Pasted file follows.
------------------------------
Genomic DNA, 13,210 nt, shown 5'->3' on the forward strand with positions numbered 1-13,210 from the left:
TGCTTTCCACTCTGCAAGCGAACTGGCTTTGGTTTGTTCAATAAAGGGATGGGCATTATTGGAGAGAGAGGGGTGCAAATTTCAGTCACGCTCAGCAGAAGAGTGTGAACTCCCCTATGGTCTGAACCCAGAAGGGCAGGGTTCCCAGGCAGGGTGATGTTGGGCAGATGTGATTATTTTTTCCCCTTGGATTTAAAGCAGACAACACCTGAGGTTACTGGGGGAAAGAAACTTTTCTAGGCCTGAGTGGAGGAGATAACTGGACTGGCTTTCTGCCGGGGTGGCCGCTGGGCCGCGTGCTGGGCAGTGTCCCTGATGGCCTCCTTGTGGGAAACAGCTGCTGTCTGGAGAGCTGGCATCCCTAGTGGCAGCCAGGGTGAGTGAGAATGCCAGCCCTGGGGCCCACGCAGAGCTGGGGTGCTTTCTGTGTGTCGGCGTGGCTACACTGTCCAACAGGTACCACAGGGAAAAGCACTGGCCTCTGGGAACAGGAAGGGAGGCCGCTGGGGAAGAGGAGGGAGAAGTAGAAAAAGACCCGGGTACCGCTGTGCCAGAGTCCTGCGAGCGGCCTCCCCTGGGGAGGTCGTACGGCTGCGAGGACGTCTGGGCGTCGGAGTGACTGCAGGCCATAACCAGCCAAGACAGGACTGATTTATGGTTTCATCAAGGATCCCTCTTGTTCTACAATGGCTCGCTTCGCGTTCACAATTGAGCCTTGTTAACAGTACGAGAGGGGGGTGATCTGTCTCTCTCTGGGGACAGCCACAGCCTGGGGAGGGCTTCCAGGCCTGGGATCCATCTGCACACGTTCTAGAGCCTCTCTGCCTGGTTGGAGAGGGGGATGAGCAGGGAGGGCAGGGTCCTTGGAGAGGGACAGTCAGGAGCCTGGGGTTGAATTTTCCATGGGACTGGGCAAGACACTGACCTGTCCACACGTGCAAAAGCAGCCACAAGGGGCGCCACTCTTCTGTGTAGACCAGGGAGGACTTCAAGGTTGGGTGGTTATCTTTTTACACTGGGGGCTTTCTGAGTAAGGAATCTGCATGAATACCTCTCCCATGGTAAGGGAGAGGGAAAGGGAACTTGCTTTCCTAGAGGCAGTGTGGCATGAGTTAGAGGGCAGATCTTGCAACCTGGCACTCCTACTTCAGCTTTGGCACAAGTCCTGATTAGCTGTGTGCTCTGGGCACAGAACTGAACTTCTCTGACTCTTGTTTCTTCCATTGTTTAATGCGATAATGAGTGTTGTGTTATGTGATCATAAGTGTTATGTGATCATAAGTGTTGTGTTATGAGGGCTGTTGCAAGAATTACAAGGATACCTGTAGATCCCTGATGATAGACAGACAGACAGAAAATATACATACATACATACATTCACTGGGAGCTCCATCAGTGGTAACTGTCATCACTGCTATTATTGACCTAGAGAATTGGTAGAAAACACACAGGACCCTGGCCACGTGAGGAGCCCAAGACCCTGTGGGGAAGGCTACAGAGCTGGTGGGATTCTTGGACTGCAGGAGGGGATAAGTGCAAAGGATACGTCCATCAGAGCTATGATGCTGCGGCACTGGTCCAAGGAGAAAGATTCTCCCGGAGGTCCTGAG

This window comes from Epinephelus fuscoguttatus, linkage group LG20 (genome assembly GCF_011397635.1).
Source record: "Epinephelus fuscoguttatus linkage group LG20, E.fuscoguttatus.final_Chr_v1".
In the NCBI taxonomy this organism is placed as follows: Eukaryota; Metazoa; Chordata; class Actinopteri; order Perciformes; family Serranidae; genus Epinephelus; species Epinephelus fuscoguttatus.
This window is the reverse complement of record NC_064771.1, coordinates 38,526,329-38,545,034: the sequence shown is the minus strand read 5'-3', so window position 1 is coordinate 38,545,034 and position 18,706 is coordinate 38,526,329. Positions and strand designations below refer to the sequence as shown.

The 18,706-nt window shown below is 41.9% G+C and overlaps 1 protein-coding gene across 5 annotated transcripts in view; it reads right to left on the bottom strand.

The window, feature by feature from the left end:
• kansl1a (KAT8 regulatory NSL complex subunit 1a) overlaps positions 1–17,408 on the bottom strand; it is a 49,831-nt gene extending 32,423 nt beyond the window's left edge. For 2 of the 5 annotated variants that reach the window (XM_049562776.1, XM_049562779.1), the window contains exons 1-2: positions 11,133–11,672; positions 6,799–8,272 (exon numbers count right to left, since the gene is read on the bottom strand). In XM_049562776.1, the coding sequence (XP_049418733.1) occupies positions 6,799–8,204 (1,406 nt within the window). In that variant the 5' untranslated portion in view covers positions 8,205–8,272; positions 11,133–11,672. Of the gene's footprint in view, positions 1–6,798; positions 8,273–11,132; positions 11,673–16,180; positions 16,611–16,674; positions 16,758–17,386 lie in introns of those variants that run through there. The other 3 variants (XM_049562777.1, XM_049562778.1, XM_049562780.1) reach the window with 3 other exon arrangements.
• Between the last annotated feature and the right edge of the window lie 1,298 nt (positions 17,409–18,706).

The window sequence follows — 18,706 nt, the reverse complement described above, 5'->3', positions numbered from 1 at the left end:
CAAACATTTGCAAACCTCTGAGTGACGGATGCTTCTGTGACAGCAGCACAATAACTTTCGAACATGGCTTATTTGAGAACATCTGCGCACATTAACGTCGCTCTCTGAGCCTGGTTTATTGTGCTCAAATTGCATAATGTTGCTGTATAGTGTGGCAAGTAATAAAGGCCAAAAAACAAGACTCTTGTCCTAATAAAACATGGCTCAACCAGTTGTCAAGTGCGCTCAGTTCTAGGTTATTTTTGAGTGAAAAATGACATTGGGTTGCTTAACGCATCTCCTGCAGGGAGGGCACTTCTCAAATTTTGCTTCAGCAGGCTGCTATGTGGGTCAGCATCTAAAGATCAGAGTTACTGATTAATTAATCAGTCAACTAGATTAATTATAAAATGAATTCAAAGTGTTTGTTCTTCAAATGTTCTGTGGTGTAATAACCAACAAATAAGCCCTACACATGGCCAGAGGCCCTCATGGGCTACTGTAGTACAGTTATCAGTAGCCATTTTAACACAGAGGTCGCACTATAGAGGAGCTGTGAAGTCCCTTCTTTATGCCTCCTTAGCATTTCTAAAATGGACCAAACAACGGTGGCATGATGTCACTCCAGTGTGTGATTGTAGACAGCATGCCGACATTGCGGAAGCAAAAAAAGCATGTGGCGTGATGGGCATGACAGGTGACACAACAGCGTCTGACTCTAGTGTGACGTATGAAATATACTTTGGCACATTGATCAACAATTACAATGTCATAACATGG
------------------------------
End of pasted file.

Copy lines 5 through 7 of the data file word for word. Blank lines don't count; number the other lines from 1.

In the NCBI taxonomy this organism is placed as follows: Eukaryota; Metazoa; Chordata; class Actinopteri; order Perciformes; family Serranidae; genus Epinephelus; species Epinephelus fuscoguttatus.
This window is the reverse complement of record NC_064771.1, coordinates 38,526,329-38,545,034: the sequence shown is the minus strand read 5'-3', so window position 1 is coordinate 38,545,034 and position 18,706 is coordinate 38,526,329. Positions and strand designations below refer to the sequence as shown.

The 18,706-nt window shown below is 41.9% G+C and overlaps 1 protein-coding gene across 5 annotated transcripts in view; it reads right to left on the bottom strand.